Mueller v. Bollinger Shipyards, Inc. et al

Filing 51

ORDER & REASONS granting in part and denying in part 41 Motion for Summary Judgment, as stated herein. Signed by Judge Martin L.C. Feldman on 12/15/2015. (caa)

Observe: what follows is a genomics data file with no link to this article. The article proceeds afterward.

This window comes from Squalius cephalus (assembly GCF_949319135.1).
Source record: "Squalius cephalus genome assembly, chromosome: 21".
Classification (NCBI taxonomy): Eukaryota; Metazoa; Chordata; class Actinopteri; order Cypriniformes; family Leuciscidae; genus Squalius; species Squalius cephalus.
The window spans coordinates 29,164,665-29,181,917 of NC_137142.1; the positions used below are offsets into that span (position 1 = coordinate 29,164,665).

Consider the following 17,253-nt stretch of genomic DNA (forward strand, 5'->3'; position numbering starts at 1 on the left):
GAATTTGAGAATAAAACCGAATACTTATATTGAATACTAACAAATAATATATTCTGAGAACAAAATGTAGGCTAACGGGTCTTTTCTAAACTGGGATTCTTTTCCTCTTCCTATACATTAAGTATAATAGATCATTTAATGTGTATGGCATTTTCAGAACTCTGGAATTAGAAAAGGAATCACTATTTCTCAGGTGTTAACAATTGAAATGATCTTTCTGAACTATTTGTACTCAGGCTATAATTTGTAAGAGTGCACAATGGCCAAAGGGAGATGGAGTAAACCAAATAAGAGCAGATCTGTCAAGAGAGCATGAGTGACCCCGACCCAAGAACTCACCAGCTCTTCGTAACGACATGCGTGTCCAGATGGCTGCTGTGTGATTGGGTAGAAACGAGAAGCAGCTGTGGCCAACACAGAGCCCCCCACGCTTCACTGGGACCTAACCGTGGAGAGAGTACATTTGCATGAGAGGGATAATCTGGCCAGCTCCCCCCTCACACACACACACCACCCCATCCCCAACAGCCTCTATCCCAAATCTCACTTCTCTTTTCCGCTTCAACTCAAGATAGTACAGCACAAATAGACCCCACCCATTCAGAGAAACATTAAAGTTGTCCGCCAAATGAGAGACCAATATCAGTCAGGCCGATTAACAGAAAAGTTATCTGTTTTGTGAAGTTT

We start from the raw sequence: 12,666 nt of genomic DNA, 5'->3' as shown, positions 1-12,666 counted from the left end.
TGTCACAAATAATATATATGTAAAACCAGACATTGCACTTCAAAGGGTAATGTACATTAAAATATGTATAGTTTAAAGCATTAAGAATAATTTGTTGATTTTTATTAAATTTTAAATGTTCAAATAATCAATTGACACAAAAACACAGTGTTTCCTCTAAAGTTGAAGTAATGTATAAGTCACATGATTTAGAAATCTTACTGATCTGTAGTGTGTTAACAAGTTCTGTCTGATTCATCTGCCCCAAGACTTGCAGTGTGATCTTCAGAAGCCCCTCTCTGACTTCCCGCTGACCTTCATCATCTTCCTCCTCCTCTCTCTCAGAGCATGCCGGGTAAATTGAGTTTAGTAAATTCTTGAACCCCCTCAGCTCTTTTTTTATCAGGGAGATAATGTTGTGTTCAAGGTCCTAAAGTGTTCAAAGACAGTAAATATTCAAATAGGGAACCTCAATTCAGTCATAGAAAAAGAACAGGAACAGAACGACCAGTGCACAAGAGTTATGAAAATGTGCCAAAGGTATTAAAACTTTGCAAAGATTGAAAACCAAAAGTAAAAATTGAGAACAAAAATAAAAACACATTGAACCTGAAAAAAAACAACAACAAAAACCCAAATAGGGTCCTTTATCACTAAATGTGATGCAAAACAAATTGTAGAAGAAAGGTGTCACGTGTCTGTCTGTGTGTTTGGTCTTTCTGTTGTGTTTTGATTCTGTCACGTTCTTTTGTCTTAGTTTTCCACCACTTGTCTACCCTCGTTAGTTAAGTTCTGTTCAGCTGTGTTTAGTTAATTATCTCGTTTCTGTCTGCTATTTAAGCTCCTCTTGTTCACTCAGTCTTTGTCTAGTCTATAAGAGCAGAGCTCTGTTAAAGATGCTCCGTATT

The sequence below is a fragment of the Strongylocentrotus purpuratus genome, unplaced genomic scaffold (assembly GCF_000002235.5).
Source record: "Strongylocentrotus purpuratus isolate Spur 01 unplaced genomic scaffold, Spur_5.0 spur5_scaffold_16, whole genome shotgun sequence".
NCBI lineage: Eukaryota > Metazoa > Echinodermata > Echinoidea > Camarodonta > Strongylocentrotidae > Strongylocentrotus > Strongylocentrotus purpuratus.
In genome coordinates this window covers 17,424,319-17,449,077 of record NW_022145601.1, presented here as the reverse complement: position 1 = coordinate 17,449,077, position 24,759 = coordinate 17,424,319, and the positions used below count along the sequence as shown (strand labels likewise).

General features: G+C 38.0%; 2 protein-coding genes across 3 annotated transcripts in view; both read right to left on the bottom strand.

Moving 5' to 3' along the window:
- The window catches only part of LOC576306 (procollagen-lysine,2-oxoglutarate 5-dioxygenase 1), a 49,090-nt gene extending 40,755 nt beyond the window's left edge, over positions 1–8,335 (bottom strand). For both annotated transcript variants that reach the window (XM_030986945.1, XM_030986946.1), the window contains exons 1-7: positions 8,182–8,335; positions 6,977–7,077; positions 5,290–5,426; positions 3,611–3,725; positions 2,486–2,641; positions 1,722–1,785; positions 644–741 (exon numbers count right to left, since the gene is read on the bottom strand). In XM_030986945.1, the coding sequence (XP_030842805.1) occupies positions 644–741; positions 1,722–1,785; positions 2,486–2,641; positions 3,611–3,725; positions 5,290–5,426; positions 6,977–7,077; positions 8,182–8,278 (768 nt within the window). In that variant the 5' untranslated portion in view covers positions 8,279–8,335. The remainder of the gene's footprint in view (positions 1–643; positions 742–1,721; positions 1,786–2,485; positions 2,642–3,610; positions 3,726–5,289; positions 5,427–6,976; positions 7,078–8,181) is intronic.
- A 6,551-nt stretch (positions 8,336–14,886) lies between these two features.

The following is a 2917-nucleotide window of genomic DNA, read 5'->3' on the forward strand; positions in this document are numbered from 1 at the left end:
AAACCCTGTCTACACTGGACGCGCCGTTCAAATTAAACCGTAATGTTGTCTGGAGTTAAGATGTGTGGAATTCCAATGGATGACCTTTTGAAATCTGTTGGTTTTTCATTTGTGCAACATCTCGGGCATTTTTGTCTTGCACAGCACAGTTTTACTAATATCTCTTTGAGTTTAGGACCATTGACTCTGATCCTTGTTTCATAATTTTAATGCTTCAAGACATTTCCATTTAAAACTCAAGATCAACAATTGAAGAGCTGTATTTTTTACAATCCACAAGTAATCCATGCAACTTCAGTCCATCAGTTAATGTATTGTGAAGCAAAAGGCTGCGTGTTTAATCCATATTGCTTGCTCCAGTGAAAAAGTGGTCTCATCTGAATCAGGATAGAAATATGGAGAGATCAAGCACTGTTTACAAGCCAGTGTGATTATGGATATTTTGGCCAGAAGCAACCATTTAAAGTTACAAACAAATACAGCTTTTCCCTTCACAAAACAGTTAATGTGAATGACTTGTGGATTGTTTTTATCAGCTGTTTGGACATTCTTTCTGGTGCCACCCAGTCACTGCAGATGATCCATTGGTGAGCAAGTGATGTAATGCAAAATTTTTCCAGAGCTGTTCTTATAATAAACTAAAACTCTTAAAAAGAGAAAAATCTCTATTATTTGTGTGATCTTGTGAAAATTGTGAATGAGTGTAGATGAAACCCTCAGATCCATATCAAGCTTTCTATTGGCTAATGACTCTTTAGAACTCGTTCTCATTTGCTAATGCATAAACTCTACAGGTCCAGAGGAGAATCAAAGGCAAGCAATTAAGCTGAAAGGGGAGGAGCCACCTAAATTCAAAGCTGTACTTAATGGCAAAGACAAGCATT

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UNITED STATES DISTRICT COURT EASTERN DISTRICT OF LOUISIANA THOMAS MUELLER CIVIL ACTION v. NO. 14-1172 BOLLINGER SHIPYARDS, INC., ET AL. SECTION "F" ORDER AND REASONS Before the Court is the defendants' second motion for summary judgment. For the reasons that follow, the motion is DENIED insofar as the defendants claim contractor immunity, but the motion is GRANTED insofar as there is no evidence that the stairway posed an unreasonable risk of harm. Background This personal injury lawsuit arises from Thomas Mueller’s claim that he slipped and fell while inspecting a vessel under construction and owned by Bollinger. As part of the Newton Creek Project, the City of New York contracted with Bollinger to construct three motor barges, one of which was Hull 573, the HUNTS POINT. The City provided the plans and specifications for the construction of the barges and the City retained the right to inspect, schedule, approve, or reject any phase of construction. The City 1 approved the blueprints, specifications, and drawings for the barges, and had a representative present to oversee compliance. Thomas Mueller started working for the City as a seaman in 1984 and was promoted to mate in 1986. He was then promoted to second mate in 1987 and obtained his Master’s license in 1992. In 2007 he was then promoted to the position he held at the time of the accident, Captain and Environmental, Health and Safety Coordinator. His position is shoreside and includes going aboard vessels and inspecting them for correct paperwork, crane inspections and monthly safety gear inspections. In 2013, Mueller traveled to Bollinger’s yard in Amelia, Louisiana to inspect the HUNTS POINT. On October 1, 2013, Mueller was holding a notebook and his raincoat as he was descending the port exterior stairway of the HUNTS POINT; Mueller’s left foot slipped forward and off a stair tread, and he began to fall. Mueller contends that as he tried to stop his fall with his right arm, his arm failed, and his left leg became lodged between the stair treads. He stood up and tried to continue down the stairway, but his left leg failed to function and he fell to the bottom of the stairway. As a result, requiring several surgeries.1 Mueller suffered severe injuries Mueller was aware that the stairs 1 Mueller alleges the fall resulted in injuries to his upper extremity, right shoulder, left leg, left knee joint and connective tissues joints and nerves. Defendant points out that Mueller has an extensive history of knee problems starting when he was 15 or 16 years old. 2 were wet and that non-skid paint had not been applied. Although non-skid paint was not applied until after the accident,2 the stairway was constructed of steel diamond treads with non-slip stepping pads. Mueller had previously used the stairs in question that same day without incident. On May 22, 2014, Mueller sued Bollinger Shipyards, Inc. and Bollinger Marine Fabricators, L.L.C. under La. Civ. C. Art. 2317.1. By allowing access to the stairway, which lacked non-skid paint allegedly required to make the steps safe for use, Mueller contends Bollinger Shipyards, Inc. and Bollinger Marine Fabricators, L.L.C. were negligent. On July 22, 2015, the Court denied the defendants motion for summary judgment. Following additional discovery, the defendants now move for summary judgment a second time. I. Standard for Summary Judgment Federal Rule of Civil Procedure 56 instructs that summary judgment is proper if the record discloses no genuine dispute as to any material fact such that the moving party is entitled to judgment as a matter of law. No genuine dispute of fact exists if the record taken as a whole could not lead a rational trier of fact 2 Shortly before delivery of the vessel in January 2014, after the accident, the steps on the ladder were painted with a non-skid paint in November 2013. The City's specifications did not specify when the paint was to be applied, but applying paint shortly before delivery of the vessel was in accordance with industry practice. 3 to find for the non-moving party. See Matsushita Elec. Indus. Co. v. Zenith Radio., 475 U.S. 574, 586 (1986). A genuine dispute of fact exists only "if the evidence is such that a reasonable jury could return a verdict for the non-moving party." Anderson v. Liberty Lobby, Inc., 477 U.S. 242, 248 (1986). The Court emphasizes that the mere argued existence of a factual dispute does not defeat an otherwise properly supported motion. See id. Therefore, "[i]f the evidence is merely colorable, or is not significantly probative," summary judgment is appropriate. Id. at 249-50 (citations omitted). Summary judgment is also proper if the party opposing the motion fails to establish an essential element of his case. 477 U.S. 317, 322-23 (1986). See Celotex Corp. v. Catrett, In this regard, the non-moving party must do more than simply deny the allegations raised by the moving party. See Donaghey v. Ocean Drilling & Exploration Co., 974 F.2d 646, 649 (5th Cir. 1992). Rather, he must come forward with competent evidence, such as affidavits or depositions, to buttress his claims. Id. Hearsay evidence and unsworn documents that cannot be presented in a form that would be admissible in evidence at trial do not qualify as competent opposing evidence. Martin v. John W. Stone Oil Distrib., Inc., 819 F.2d 547, 549 (5th Cir. 1987); Fed. R. Civ. P. 56(c)(2). defeat summary judgment "[T]he nonmoving party cannot with conclusory allegations, unsubstantiated assertions, or only a scintilla of evidence." 4 Hathaway v. Bazany, 507 F.3d 312, 319 (5th Cir. 2007)(internal quotation marks and citation omitted). In deciding whether a fact issue exists, courts must view the facts and draw reasonable inferences in the light most favorable to the nonmoving party. Scott v. Harris, 550 U.S. 372, 378 (2007). Although the Court must "resolve factual controversies in favor of the nonmoving party," it must do so "only where there is an actual controversy, that is, when both parties have submitted evidence of contradictory facts." Antoine v. First Student, Inc., 713 F.3d 824, 830 (5th Cir. 2013)(internal quotation marks and citation omitted). II. A. Application Contractor Immunity Under Louisiana law, a contractor has a duty to third parties "to exercise ordinary care and refrain from creating hazardous conditions in the fulfillment of its contractual obligations." Lyncker v. Design Eng'g, Inc., 988 So.2d 812, 814 (La. App. 4 Cir. 2008), writ denied, 922 So.2d 1036 (La. 2008). Notwithstanding this general duty, Louisiana confers statutory immunity on a contractor who follows the plans and specifications of another party. Id.; Cormier v. Honiron Corp., 771 So.2d 193, 197 (La. App. 3 Cir. 2000). La.R.S. 9:2771 states: No contractor ... shall be liable for destruction or deterioration of or defects in any work constructed or 5 under construction, by him if he constructed, or is constructing, the work according to plans or specifications furnished to him which he did not make or cause to be made and if the destruction, deterioration, or defect was due to any fault or insufficiency of the plans or specifications. This provision shall apply regardless of whether the destruction, deterioration, or defect occurs or becomes evident prior to or after delivery of the work to the owner or prior to or after acceptance of the work y the owner. The provisions of this Section shall not be subject to waiver by the contractor. "With respect to tort claims brought by third parties, to avoid liability, the contractor must prove either that the condition created was not hazardous or that it had no justifiable reason to believe that its adherence to the plans and specifications created a hazardous condition." Lyncker, 988 So.2d at 815 (citation omitted). The plaintiff submits that the Bollinger defendants were negligent in allowing access to the stairway despite the absence of non-skid paint that would have made the steps safer for use. That the defendants created the Master Paint Schedule that called for application of non-skid paint just prior to vessel delivery, the plaintiff avers, makes them ineligible for statutory immunity. The defendants counter that the paint specifications did not call for the application of non-skid paint on the steps; the specifications simply required there to be some non-skid tread. The steel diamond tread that the steps are made of complied with specifications for non-skid tread, the defendants contend. Moreover, the defendants submit, the City approved the drawings and specifications, and the 6 573 fully complied with the drawings and specifications. The plaintiff contends that the absence of the non-skid paint rendered the stairway unreasonably dangerous. Putting aside whether this is so, whether Bollinger is eligible for contractor immunity turns on whether application of that paint. it controlled the timing of the Because the plaintiff at least focuses a fact issue, the Bollinger defendants are not entitled to summary judgment. The summary judgment record indicates that although the City approved of Bollinger's approach, Bollinger controlled the timing of the application of the non-skid paint on the stairs, and that Bollinger chose to adhere to industry practice.3 B. Unreasonably Dangerous, or Obvious, Condition? Because the Bollinger defendants are not entitled to summary judgment as to contractor immunity, the Court turns to consider whether they are nevertheless entitled to summary judgment dismissing the plaintiff's negligence claims because the absence of non-skid paint was not a defect that posed an unreasonable risk of harm. Louisiana Civil Code article 2317.1 states: The owner or custodian of a thing is answerable for damage occasioned by its ruin, vice, or defect, only upon a showing that he knew, or in the exercise of reasonable care, should have known of the ruin, vice, or defect 3 A more interesting issue not briefed by the parties, perhaps because there is no case literature on point, is whether industry practice may constitute a "plan or specification furnished to [the contractor]" sufficient to invoke contractor immunity. 7 which caused the damage, that the damage could have been prevented by the exercise of reasonable care, and that he failed to exercise such reasonable care. Thus, to prove liability against the owner or custodian of a defective thing under Louisiana Civil Code article 2317 and 2317.1, the plaintiff must prove: (1) that the thing that caused his damage or injury was in the custody or care of the defendant; (2) that there was a vice or defect in the thing, which created an unreasonable risk of harm, (3) that the defendant knew or should have known of the unreasonable risk of harm, and (4) that vice or defect caused the damage or injury. Babino v. Jefferson Transit, 110 So.3d 1123, 1126 (La. App. 5 Cir. 2013)(citations omitted). Of course, not every defect gives rise to liability. "The defect must be of such a nature to constitute a dangerous condition, which would reasonably be expected to cause injury to a prudent person using ordinary care under the circumstances." Id. (citation omitted). The Bollinger defendants submit that the plaintiff has failed to identify a material fact to be tried concerning whether the unpainted stairs made of diamond tread constituted a defect which posed an unreasonable risk of harm. The Court agrees. There is no dispute that the stairway in question was part of a vessel under construction. Nor is there any dispute that Bollinger complied with the schedule and specifications approved by the City and consistent with industry standards in constructing the 8 vessel and, in particular, constructing the stairway. The summary judgment record indicates that the stairs on which Mr. Mueller fell were wet from rainfall that day. steel diamond tread non-slip designed to prevent slips. These stairs were constructed of step pads along with handrails This diamond plating design satisfied the specifications of non-skid material. The plaintiff admits these facts, but nevertheless contends that the failure to apply the non-skid paint rendered the stairs, when wet from rainfall, unreasonably dangerous. But the plaintiff has wholly failed to submit factual support for an essential element of his claim; no facts of record support a finding that the unpainted steps created a hazardous condition, or that the absence of non-skid paint was in and of itself a defect that posed an unreasonable risk of harm.4 The defendants' motion for summary judgment is DENIED insofar as they are not entitled to judgment as a matter of law that they are eligible for statutory contractor immunity. However, because the plaintiff has submitted no evidence in support of his claim that the stairway itself posed an unreasonable risk of harm to Mr. Mueller, the defendants' motion for summary judgment is GRANTED. 4 This is especially so, considering that it is undisputed that the stairs were constructed of steel plating that is designed to prevent slips. There is no evidence that calls into question this record fact: "the diamond tread that these steps were made of complies with MARAD specifications for nonskid tread." The specifications did not specifically mandate the application of non-skid paint, only some kind of non-skid tread. 9 The plaintiff's claims are hereby dismissed. New Orleans, Louisiana, December 15, 2015 ______________________________ MARTIN L. C. FELDMAN UNITED STATES DISTRICT JUDGE 10